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Goodbye, Little Rock and Roller

Review

Goodbye, Little Rock and Roller



GOODBYE, LITTLE ROCK AND ROLLER takes its title from a song of the
same name composed by Marshall Chapman, the author of this
occasionally disjointed but always interesting memoir of a wild
life's ride. Chapman is one of those musicians who is well known
and well thought of among critics, musicians and aficionados of
rock and country music, yet whose work is better known than her
name among the masses. Her best-known work is probably "Betty's
Bein' Bad," which interestingly enough is certified as having been
played or performed over one million times. Yet Chapman's name is
not well known; certainly she deserves wider fame and fortune than
she has. Yet, as she points out in GOODBYE, LITTLE ROCK AND ROLLER,
true happiness comes from wanting what you have, not having what
you want.

GOODBYE, LITTLE ROCK AND ROLLER is not an autobiography per se; it
is divided into twelve chapters, each titled after one of Chapman's
compositions. I would have liked to have had as an accompaniment to
the book a CD containing these songs, though I'm sure it would have
been a licensing nightmare. Still, it was great fun to go back
through my own Chapman collection while reading each chapter and
listening to the particular song each chapter is titled after. And
while GOODBYE, LITTLE ROCK AND ROLLER starts at the beginning (kind
of) it goes here, there and everywhere before reaching an ending of
sorts.

Chapman was born in Spartanburg, South Carolina in 1949, of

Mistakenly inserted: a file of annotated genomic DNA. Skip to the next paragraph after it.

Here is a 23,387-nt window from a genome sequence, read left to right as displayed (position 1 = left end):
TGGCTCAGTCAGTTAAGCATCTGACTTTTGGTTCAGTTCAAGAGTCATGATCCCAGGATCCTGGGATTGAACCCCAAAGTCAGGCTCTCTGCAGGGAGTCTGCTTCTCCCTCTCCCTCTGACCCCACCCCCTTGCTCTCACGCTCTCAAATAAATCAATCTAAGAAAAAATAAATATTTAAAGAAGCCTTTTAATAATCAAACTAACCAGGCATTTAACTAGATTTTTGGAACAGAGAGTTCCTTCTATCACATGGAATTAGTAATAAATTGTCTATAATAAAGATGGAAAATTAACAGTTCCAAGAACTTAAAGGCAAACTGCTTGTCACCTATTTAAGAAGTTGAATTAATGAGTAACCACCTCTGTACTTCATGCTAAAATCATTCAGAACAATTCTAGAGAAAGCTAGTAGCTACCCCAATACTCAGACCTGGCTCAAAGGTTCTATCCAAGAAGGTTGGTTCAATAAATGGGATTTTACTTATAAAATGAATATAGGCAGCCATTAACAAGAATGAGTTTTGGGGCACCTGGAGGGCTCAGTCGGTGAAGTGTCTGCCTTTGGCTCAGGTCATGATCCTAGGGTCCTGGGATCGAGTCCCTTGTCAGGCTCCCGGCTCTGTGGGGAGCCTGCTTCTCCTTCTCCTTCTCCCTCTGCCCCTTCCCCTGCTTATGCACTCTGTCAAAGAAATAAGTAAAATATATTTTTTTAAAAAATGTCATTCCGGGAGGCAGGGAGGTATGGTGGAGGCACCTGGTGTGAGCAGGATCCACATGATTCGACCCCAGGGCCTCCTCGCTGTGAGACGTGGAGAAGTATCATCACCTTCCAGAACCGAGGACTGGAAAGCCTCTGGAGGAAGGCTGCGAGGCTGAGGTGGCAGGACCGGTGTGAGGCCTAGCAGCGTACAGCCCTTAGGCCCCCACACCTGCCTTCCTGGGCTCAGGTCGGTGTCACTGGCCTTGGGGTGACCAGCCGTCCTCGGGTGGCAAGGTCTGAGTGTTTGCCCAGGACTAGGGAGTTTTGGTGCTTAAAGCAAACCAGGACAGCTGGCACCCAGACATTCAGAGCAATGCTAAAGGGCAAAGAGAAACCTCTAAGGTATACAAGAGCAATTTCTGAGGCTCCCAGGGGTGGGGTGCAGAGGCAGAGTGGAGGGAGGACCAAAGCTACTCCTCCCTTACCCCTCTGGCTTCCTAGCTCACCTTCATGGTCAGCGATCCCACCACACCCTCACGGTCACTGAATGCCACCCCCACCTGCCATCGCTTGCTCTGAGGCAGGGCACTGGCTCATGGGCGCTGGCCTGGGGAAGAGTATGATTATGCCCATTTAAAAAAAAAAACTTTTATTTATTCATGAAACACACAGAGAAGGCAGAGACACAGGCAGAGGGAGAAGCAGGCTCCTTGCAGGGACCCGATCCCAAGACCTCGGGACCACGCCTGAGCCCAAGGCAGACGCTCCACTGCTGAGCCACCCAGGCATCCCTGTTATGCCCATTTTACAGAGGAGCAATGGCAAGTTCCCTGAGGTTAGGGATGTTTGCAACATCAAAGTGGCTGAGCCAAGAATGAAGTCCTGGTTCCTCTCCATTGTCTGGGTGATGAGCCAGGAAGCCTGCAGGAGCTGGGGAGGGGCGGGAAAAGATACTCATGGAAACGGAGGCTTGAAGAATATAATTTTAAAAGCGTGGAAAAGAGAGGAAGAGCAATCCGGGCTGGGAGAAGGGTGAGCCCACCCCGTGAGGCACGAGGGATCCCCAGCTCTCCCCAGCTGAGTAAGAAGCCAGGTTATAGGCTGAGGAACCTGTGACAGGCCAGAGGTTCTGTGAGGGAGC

well-to-do parents. As was the custom then, a good deal of her
upbringing was performed by black housekeepers; so it was that
seven-year-old Marshall Chapman found herself sitting in the
balcony section, for blacks only, in Spartanburg's Carolina Theatre
in 1956 during an Elvis Presley concert, an event that changed her
life forever. With respect to events of that life, Chapman's
account is neither linear nor chronological. She has a tendency to
begin a story about her life and then veer off in another direction
for a while before coming back to the topic at hand. It's kind of
like driving down one of those New Orleans streets that somehow
manages to intersect itself once or twice before you ultimately get
where you're going. Reading Chapman is like listening to a slightly
tipsy friend at the end of a long day in the sun. Well, make that a
slightly tipsy, really interesting friend.

Chapman is also --- there's no way around it --- really
self-absorbed. One gets the feeling that if there were a blackout
imposed upon the city of Nashville, there would be one light on and
she would be underneath it yelling, "Here I am!" What is really
cool, even charming, however, is that she acknowledges these less
than endearing traits, noting that her significant other has
described her as having Attention Deficit Disorder --- she just
can't get enough attention and will do anything to get more.
GOODBYE, LITTLE ROCK AND ROLLER is a testament to that statement.
Further, there are indications in each account of Chapman's life
that this is a person in need of a good twelve-step program.
Indeed, Chapman comes to that realization in her own time, cleaning
up herself and turning her life around. Chapman's neat, commendable
trick is that she was able to do this while remaining steadfast and
true to her own vision. It is a triumph when, like author Ross
MacDonald and singer/songwriter Warren Zevon before her, she
realizes that the substance abuse doesn't aid and abet the writing,
and that she can live and perform without it.

Those unfamiliar with the Nashville music scene or with Chapman's
work might be confused by some of her reference points here (though
is there anyone on the planet who by now does not know of Jimmy
Buffett?). Her stories, however, are incredibly well told and
always interesting, even at times fascinating. And if perusing
GOODBYE, LITTLE ROCK AND ROLLER nudges you toward exploring her
catalogue of work, you'll be happy to go with the flow.

Reviewed by Joe Hartlaub on January 22, 2011

Goodbye, Little Rock and Roller
by Marshall Chapman

  • Publication Date: August 26, 2004
  • Genres: Memoir, Nonfiction
  • Paperback: 272 pages
  • Publisher: St. Martin's Griffin
  • ISBN-10: 0312315694
  • ISBN-13: 9780312315696